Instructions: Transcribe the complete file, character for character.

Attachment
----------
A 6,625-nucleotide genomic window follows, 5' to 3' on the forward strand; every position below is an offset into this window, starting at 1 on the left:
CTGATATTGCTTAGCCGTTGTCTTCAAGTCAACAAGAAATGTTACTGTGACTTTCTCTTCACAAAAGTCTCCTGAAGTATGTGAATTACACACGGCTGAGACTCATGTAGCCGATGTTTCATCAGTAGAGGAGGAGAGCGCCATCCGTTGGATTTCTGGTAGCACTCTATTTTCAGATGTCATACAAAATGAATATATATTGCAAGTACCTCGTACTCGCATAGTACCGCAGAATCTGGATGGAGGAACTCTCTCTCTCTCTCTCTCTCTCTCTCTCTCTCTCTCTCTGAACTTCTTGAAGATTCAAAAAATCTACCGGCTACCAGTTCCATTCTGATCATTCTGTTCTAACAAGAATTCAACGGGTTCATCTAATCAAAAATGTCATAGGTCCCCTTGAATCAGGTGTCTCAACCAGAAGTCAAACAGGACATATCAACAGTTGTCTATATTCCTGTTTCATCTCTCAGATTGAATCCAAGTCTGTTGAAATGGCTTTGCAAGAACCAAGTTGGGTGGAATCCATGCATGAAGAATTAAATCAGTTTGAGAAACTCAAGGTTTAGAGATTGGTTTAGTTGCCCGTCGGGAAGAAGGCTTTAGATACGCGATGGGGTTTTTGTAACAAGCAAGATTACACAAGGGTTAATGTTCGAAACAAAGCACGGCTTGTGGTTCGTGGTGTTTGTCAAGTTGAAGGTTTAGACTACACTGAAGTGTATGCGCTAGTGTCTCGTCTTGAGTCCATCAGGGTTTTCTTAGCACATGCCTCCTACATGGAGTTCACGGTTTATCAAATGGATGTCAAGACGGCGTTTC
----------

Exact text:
A 6,625-nucleotide genomic window follows, 5' to 3' on the forward strand; every position below is an offset into this window, starting at 1 on the left:
CTGATATTGCTTAGCCGTTGTCTTCAAGTCAACAAGAAATGTTACTGTGACTTTCTCTTCACAAAAGTCTCCTGAAGTATGTGAATTACACACGGCTGAGACTCATGTAGCCGATGTTTCATCAGTAGAGGAGGAGAGCGCCATCCGTTGGATTTCTGGTAGCACTCTATTTTCAGATGTCATACAAAATGAATATATATTGCAAGTACCTCGTACTCGCATAGTACCGCAGAATCTGGATGGAGGAACTCTCTCTCTCTCTCTCTCTCTCTCTCTCTCTCTCTCTCTGAACTTCTTGAAGATTCAAAAAATCTACCGGCTACCAGTTCCATTCTGATCATTCTGTTCTAACAAGAATTCAACGGGTTCATCTAATCAAAAATGTCATAGGTCCCCTTGAATCAGGTGTCTCAACCAGAAGTCAAACAGGACATATCAACAGTTGTCTATATTCCTGTTTCATCTCTCAGATTGAATCCAAGTCTGTTGAAATGGCTTTGCAAGAACCAAGTTGGGTGGAATCCATGCATGAAGAATTAAATCAGTTTGAGAAACTCAAGGTTTAGAGATTGGTTTAGTTGCCCGTCGGGAAGAAGGCTTTAGATACGCGATGGGGTTTTTGTAACAAGCAAGATTACACAAGGGTTAATGTTCGAAACAAAGCACGGCTTGTGGTTCGTGGTGTTTGTCAAGTTGAAGGTTTAGACTACACTGAAGTGTATGCGCTAGTGTCTCGTCTTGAGTCCATCAGGGTTTTCTTAGCACATGCCTCCTACATGGAGTTCACGGTTTATCAAATGGATGTCAAGACGGCGTTTC